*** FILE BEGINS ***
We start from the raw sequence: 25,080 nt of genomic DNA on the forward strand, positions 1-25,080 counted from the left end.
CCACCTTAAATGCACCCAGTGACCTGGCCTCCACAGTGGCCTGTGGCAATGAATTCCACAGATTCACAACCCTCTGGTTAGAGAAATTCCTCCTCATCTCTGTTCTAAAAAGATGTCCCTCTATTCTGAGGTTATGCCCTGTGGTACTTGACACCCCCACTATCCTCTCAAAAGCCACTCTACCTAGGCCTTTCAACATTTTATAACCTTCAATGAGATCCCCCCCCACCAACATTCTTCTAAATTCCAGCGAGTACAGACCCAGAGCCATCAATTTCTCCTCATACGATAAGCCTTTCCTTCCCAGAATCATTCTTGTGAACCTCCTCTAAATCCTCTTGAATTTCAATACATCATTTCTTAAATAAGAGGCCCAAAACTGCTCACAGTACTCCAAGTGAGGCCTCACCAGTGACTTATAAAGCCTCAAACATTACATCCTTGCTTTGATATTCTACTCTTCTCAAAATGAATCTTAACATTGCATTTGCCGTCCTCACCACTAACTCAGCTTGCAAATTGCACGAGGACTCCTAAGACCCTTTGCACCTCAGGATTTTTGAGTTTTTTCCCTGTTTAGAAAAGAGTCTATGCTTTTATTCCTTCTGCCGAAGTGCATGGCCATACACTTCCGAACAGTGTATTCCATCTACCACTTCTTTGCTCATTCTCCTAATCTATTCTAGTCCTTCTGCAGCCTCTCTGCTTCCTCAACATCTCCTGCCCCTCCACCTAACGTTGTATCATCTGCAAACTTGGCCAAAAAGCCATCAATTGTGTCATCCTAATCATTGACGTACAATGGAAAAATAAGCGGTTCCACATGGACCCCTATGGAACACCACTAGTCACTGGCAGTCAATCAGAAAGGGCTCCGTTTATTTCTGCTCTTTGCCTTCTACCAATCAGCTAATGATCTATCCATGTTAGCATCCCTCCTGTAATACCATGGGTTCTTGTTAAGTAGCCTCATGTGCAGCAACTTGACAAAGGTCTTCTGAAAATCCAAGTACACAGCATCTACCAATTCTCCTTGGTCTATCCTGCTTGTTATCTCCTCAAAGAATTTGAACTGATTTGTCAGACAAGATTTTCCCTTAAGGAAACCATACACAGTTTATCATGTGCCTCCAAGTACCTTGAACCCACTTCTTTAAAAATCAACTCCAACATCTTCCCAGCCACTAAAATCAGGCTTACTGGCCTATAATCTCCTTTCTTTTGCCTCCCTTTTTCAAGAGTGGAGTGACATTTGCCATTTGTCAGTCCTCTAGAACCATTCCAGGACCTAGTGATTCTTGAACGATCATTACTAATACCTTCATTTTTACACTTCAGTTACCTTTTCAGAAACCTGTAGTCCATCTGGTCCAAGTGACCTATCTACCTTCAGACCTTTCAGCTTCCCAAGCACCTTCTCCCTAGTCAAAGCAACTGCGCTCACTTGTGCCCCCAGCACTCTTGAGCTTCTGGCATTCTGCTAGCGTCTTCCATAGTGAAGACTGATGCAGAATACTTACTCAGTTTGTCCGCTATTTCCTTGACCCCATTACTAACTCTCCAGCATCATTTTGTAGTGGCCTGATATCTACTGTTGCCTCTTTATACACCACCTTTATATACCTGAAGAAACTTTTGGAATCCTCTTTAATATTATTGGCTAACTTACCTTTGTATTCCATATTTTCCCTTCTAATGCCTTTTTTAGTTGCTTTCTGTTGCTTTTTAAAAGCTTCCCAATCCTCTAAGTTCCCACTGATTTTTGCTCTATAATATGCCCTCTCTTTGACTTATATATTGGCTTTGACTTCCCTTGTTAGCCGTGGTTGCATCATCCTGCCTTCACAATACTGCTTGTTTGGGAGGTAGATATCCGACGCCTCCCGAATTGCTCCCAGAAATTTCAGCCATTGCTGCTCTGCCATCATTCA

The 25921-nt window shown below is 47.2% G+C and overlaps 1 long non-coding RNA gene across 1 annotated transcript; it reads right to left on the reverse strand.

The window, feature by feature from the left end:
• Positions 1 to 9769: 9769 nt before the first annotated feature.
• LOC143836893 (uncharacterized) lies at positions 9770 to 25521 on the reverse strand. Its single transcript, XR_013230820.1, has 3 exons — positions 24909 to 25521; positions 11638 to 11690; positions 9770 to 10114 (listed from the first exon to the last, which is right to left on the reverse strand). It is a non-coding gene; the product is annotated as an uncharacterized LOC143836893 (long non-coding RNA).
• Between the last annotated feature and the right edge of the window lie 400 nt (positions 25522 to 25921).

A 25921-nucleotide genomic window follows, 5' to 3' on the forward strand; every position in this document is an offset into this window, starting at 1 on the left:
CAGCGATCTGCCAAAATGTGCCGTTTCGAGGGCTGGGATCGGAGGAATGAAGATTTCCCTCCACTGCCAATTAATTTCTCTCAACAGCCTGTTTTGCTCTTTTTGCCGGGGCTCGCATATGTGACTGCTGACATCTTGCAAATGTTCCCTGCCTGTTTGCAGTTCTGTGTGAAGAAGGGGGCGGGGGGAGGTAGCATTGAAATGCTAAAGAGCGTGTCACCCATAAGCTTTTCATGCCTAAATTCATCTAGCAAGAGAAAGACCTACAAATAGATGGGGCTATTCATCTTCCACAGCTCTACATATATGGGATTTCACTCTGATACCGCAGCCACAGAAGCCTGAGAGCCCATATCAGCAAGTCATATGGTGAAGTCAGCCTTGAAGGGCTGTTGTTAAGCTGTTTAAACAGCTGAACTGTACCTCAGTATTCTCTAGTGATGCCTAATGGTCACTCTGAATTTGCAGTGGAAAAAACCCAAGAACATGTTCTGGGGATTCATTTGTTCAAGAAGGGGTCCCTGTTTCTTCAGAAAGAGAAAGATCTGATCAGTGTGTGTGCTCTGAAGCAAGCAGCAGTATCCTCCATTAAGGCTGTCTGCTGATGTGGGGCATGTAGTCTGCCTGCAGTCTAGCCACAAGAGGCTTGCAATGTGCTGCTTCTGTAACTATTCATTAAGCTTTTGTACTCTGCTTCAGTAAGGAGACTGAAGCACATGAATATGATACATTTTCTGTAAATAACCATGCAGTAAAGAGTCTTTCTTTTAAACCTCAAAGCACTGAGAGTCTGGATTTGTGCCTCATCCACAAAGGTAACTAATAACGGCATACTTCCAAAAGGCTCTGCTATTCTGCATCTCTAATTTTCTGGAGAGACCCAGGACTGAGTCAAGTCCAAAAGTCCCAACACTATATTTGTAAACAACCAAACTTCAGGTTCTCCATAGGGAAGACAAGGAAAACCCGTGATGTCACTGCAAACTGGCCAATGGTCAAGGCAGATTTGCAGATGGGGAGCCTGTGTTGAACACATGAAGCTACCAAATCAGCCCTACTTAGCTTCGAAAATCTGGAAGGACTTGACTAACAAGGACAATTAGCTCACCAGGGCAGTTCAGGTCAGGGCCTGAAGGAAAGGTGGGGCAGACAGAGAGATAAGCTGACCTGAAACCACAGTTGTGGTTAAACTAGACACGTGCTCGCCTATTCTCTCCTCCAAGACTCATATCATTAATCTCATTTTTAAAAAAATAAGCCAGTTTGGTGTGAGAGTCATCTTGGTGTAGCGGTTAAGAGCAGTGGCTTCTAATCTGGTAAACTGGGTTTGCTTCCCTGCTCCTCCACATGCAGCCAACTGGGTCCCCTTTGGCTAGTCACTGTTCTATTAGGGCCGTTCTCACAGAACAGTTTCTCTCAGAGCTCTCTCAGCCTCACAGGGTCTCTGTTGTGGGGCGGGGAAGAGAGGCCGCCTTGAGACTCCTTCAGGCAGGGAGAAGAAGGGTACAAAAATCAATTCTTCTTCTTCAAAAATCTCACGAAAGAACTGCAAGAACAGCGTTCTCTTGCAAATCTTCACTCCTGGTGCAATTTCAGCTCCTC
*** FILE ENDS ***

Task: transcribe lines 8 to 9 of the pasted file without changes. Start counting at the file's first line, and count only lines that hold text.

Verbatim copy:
A 25921-nucleotide genomic window follows, 5' to 3' on the forward strand; every position in this document is an offset into this window, starting at 1 on the left:
CAGCGATCTGCCAAAATGTGCCGTTTCGAGGGCTGGGATCGGAGGAATGAAGATTTCCCTCCACTGCCAATTAATTTCTCTCAACAGCCTGTTTTGCTCTTTTTGCCGGGGCTCGCATATGTGACTGCTGACATCTTGCAAATGTTCCCTGCCTGTTTGCAGTTCTGTGTGAAGAAGGGGGCGGGGGGAGGTAGCATTGAAATGCTAAAGAGCGTGTCACCCATAAGCTTTTCATGCCTAAATTCATCTAGCAAGAGAAAGACCTACAAATAGATGGGGCTATTCATCTTCCACAGCTCTACATATATGGGATTTCACTCTGATACCGCAGCCACAGAAGCCTGAGAGCCCATATCAGCAAGTCATATGGTGAAGTCAGCCTTGAAGGGCTGTTGTTAAGCTGTTTAAACAGCTGAACTGTACCTCAGTATTCTCTAGTGATGCCTAATGGTCACTCTGAATTTGCAGTGGAAAAAACCCAAGAACATGTTCTGGGGATTCATTTGTTCAAGAAGGGGTCCCTGTTTCTTCAGAAAGAGAAAGATCTGATCAGTGTGTGTGCTCTGAAGCAAGCAGCAGTATCCTCCATTAAGGCTGTCTGCTGATGTGGGGCATGTAGTCTGCCTGCAGTCTAGCCACAAGAGGCTTGCAATGTGCTGCTTCTGTAACTATTCATTAAGCTTTTGTACTCTGCTTCAGTAAGGAGACTGAAGCACATGAATATGATACATTTTCTGTAAATAACCATGCAGTAAAGAGTCTTTCTTTTAAACCTCAAAGCACTGAGAGTCTGGATTTGTGCCTCATCCACAAAGGTAACTAATAACGGCATACTTCCAAAAGGCTCTGCTATTCTGCATCTCTAATTTTCTGGAGAGACCCAGGACTGAGTCAAGTCCAAAAGTCCCAACACTATATTTGTAAACAACCAAACTTCAGGTTCTCCATAGGGAAGACAAGGAAAACCCGTGATGTCACTGCAAACTGGCCAATGGTCAAGGCAGATTTGCAGATGGGGAGCCTGTGTTGAACACATGAAGCTACCAAATCAGCCCTACTTAGCTTCGAAAATCTGGAAGGACTTGACTAACAAGGACAATTAGCTCACCAGGGCAGTTCAGGTCAGGGCCTGAAGGAAAGGTGGGGCAGACAGAGAGATAAGCTGACCTGAAACCACAGTTGTGGTTAAACTAGACACGTGCTCGCCTATTCTCTCCTCCAAGACTCATATCATTAATCTCATTTTTAAAAAAATAAGCCAGTTTGGTGTGAGAGTCATCTTGGTGTAGCGGTTAAGAGCAGTGGCTTCTAATCTGGTAAACTGGGTTTGCTTCCCTGCTCCTCCACATGCAGCCAACTGGGTCCCCTTTGGCTAGTCACTGTTCTATTAGGGCCGTTCTCACAGAACAGTTTCTCTCAGAGCTCTCTCAGCCTCACAGGGTCTCTGTTGTGGGGCGGGGAAGAGAGGCCGCCTTGAGACTCCTTCAGGCAGGGAGAAGAAGGGTACAAAAATCAATTCTTCTTCTTCAAAAATCTCACGAAAGAACTGCAAGAACAGCGTTCTCTTGCAAATCTTCACTCCTGGTGCAATTTCAGCTCCTC